A world where DNA can be rewritten to fix deadly diseases has moved a step closer after scientists said they had genetically edited the cells of a human for the first time.
A man in China was injected with immune cells modified to fight his lung cancer. Larger trials due next year in the United States and Beijing could open up a new era of genetic medicine, scientists say.
The technique used, Crispr, snips away genetic code and replaces it with instructions to build better cells.
Professor Andrew Sharrocks, of the University of Manchester, said the technique could help in treating cancer "but also potentially combating auto-immune type diseases including ... arthritis".
"I would expect similar types of approaches to be pioneered in the next few years as the potential for using this technology in the medical sphere is high and potentially transformative," he said.
In the case of the Chinese man, scientists led by Dr Lu You at Sichuan University in Chengdu focused on a gene which holds the instructions to build a protein called PD-1. The protein works like an antenna, looking out for healthy cells, so the immune system knows not to attack them.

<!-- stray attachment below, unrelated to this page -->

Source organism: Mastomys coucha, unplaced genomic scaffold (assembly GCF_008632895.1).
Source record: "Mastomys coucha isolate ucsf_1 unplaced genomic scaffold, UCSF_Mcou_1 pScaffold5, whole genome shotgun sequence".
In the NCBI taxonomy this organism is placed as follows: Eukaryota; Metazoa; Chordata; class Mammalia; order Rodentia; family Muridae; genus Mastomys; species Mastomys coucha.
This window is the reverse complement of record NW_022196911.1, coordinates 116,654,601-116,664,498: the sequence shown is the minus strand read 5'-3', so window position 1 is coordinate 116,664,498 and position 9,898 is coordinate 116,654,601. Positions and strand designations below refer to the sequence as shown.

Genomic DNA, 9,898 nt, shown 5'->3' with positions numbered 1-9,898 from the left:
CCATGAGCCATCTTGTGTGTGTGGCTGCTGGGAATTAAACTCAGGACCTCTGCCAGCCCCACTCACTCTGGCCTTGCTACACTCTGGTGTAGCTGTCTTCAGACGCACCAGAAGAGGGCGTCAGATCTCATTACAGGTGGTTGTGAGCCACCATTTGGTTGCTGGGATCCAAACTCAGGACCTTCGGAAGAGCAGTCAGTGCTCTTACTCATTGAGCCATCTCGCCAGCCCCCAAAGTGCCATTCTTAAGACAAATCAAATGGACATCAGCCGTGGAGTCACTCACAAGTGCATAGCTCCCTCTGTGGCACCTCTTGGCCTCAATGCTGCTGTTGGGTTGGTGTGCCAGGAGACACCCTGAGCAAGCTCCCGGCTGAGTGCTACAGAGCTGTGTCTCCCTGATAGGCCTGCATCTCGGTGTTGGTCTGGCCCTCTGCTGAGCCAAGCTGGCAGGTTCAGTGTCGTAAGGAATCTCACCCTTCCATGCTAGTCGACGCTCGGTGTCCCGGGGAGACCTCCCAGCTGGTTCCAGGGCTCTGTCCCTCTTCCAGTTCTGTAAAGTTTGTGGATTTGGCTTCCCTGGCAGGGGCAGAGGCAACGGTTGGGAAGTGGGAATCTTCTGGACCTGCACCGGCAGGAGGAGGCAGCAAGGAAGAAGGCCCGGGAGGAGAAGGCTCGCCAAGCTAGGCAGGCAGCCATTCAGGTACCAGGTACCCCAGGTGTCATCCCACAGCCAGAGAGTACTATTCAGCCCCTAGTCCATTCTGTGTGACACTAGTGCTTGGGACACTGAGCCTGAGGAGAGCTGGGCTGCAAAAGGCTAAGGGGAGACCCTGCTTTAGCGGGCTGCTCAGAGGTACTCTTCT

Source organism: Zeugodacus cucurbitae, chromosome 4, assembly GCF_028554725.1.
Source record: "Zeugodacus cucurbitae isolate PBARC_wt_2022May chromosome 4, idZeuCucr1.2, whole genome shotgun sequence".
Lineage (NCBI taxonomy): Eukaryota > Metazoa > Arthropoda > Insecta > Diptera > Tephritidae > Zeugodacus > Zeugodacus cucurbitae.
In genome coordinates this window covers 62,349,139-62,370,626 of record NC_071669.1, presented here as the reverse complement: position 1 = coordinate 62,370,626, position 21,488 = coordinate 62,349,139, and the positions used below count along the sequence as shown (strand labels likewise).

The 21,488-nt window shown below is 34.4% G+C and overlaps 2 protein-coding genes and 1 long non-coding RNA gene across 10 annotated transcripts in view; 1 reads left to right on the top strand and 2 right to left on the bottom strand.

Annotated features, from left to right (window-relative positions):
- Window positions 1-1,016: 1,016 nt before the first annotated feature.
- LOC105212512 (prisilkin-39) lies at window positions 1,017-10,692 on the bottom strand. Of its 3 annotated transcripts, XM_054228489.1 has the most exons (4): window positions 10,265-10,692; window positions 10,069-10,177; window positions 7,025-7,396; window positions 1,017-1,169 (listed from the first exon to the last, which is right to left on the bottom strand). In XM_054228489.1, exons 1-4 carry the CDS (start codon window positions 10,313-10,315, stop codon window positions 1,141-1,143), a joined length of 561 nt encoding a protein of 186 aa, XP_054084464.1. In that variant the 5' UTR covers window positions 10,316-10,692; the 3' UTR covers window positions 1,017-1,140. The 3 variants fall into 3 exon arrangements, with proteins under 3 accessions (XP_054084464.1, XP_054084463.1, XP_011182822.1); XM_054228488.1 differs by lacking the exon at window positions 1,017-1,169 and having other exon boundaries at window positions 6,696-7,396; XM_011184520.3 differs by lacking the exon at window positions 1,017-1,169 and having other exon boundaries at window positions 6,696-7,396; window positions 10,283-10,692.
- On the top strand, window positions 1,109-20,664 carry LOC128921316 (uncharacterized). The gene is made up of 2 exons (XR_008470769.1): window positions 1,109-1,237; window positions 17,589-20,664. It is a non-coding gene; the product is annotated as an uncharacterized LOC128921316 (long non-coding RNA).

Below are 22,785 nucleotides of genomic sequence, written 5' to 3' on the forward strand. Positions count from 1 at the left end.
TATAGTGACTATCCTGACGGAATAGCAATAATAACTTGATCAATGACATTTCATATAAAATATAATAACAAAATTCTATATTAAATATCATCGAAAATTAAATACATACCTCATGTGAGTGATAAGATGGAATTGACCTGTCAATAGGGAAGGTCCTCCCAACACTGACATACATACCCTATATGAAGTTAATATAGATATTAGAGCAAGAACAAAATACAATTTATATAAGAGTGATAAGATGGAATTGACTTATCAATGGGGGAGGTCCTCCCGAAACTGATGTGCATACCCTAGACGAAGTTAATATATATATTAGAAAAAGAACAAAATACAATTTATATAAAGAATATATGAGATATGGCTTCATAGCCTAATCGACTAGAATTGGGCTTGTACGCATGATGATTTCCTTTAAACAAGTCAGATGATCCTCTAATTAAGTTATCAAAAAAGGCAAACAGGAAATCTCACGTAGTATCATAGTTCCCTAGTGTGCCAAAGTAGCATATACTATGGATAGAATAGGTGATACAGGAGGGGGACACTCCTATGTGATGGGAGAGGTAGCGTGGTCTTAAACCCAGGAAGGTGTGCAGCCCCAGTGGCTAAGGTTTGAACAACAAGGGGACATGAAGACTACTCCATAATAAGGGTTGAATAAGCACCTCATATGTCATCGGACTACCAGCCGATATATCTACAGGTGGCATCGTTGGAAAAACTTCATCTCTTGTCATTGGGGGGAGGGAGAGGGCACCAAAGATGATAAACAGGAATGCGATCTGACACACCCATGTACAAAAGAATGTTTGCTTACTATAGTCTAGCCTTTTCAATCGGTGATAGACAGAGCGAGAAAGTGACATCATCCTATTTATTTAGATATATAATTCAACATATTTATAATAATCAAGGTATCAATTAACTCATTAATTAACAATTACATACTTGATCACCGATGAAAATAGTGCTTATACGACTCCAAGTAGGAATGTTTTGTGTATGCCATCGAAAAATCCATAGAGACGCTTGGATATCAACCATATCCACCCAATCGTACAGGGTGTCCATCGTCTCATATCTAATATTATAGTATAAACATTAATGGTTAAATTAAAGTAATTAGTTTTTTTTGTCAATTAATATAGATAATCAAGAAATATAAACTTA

However, cancer masquerades as a healthy cell, which is why it is often so deadly.
The scientists took immune cells from the man's blood and altered their DNA to remove the antennae, before increasing them in a lab and returning them to his bloodstream.
Experts say it is effectively like cutting the brakes on the immune system.
Doctors will monitor the man's progress over the next six months. They also plan to inject 10 more people with genetically edited immune cells in the coming months.
Dr Carl June, of the University of Pennsylvania, is planning a cancer trial in the US next year, while Peking University is planning Crispr trials for bladder, prostate and renal-cell in China next March.
Speaking to the journal Nature, he likened the US-China race to "Sputnik 2.0".